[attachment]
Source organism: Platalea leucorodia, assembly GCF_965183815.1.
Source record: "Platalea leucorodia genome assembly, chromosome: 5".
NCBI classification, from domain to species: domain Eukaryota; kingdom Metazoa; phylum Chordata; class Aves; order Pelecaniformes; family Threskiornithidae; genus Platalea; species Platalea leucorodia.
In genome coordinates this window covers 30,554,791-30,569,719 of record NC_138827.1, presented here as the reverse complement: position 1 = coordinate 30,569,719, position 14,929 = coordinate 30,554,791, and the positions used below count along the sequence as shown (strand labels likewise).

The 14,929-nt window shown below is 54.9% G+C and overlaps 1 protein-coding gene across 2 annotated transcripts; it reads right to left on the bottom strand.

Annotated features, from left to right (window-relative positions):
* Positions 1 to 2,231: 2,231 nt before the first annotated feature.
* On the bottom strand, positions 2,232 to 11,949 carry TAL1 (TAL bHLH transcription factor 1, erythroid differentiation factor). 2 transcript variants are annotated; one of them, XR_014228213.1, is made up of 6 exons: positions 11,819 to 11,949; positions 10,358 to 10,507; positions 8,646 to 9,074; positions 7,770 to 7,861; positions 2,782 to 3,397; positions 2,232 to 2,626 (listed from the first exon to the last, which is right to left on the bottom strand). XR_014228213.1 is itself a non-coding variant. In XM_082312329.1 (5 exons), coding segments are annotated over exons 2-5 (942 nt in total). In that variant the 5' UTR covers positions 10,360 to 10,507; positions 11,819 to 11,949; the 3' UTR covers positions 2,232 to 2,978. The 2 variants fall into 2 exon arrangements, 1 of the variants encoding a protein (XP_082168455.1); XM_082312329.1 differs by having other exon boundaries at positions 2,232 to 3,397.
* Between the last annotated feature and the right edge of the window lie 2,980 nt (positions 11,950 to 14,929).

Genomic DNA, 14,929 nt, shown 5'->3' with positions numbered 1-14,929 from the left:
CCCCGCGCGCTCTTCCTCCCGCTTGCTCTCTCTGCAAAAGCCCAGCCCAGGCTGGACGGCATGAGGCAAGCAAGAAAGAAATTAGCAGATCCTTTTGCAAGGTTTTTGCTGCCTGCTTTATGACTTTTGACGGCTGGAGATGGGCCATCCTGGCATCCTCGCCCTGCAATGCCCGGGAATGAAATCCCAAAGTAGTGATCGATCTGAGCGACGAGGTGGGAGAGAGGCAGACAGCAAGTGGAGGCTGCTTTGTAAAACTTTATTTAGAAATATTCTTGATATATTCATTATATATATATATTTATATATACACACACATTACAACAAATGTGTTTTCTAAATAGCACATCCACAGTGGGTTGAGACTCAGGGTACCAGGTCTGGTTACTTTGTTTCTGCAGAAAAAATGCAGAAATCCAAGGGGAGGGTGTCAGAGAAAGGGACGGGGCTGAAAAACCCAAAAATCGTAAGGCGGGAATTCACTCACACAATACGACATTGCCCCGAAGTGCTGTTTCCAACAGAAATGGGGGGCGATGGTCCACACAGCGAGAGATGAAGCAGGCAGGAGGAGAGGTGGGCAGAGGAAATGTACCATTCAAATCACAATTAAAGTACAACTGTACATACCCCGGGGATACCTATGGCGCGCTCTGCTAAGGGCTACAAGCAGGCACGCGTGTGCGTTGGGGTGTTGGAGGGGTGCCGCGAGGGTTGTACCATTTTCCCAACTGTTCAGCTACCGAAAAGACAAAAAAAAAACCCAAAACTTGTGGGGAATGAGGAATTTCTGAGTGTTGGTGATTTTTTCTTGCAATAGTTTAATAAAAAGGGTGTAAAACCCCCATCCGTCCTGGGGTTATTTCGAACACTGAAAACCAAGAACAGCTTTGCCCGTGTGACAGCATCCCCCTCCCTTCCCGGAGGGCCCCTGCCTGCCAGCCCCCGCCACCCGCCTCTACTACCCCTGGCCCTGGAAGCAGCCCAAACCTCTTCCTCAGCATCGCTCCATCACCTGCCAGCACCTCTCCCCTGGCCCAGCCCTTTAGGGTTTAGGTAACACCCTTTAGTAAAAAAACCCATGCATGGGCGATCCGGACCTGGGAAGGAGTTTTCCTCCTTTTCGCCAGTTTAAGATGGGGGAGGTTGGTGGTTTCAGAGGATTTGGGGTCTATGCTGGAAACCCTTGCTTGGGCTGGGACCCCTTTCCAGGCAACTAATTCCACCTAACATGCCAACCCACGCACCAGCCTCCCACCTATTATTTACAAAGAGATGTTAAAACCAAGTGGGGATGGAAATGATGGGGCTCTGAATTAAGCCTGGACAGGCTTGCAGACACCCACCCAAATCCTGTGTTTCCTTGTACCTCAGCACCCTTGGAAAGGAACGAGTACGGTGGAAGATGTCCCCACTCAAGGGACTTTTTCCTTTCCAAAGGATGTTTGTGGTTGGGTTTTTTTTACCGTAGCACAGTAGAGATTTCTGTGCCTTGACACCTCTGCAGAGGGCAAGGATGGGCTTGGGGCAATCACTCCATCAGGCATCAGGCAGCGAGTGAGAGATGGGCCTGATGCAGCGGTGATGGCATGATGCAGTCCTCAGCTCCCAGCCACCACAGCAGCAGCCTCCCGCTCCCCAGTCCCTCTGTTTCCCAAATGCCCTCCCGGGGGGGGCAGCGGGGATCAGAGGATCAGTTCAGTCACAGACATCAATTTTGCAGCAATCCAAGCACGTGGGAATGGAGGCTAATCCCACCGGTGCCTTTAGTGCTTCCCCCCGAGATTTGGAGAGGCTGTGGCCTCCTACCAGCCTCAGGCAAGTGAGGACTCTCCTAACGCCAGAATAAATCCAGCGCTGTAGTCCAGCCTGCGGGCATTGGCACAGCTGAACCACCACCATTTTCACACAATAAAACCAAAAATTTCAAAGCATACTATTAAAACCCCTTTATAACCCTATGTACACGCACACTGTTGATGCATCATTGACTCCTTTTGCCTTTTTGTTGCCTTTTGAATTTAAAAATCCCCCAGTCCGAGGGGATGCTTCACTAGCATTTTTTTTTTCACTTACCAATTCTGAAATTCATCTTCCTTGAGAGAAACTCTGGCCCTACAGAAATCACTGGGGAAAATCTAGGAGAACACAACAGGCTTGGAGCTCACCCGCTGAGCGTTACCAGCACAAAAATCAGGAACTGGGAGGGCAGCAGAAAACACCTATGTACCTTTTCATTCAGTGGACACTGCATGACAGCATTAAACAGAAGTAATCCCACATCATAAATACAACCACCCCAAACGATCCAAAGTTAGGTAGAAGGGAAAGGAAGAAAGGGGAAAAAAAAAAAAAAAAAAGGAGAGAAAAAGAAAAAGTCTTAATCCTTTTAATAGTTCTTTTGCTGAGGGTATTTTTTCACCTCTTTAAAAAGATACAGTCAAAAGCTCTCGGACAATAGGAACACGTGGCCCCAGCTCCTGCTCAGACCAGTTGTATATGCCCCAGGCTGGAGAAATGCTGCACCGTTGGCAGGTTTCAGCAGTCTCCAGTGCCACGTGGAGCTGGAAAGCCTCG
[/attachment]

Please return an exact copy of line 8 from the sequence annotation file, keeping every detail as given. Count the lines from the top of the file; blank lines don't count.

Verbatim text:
* On the bottom strand, positions 2,232 to 11,949 carry TAL1 (TAL bHLH transcription factor 1, erythroid differentiation factor). 2 transcript variants are annotated; one of them, XR_014228213.1, is made up of 6 exons: positions 11,819 to 11,949; positions 10,358 to 10,507; positions 8,646 to 9,074; positions 7,770 to 7,861; positions 2,782 to 3,397; positions 2,232 to 2,626 (listed from the first exon to the last, which is right to left on the bottom strand). XR_014228213.1 is itself a non-coding variant. In XM_082312329.1 (5 exons), coding segments are annotated over exons 2-5 (942 nt in total). In that variant the 5' UTR covers positions 10,360 to 10,507; positions 11,819 to 11,949; the 3' UTR covers positions 2,232 to 2,978. The 2 variants fall into 2 exon arrangements, 1 of the variants encoding a protein (XP_082168455.1); XM_082312329.1 differs by having other exon boundaries at positions 2,232 to 3,397.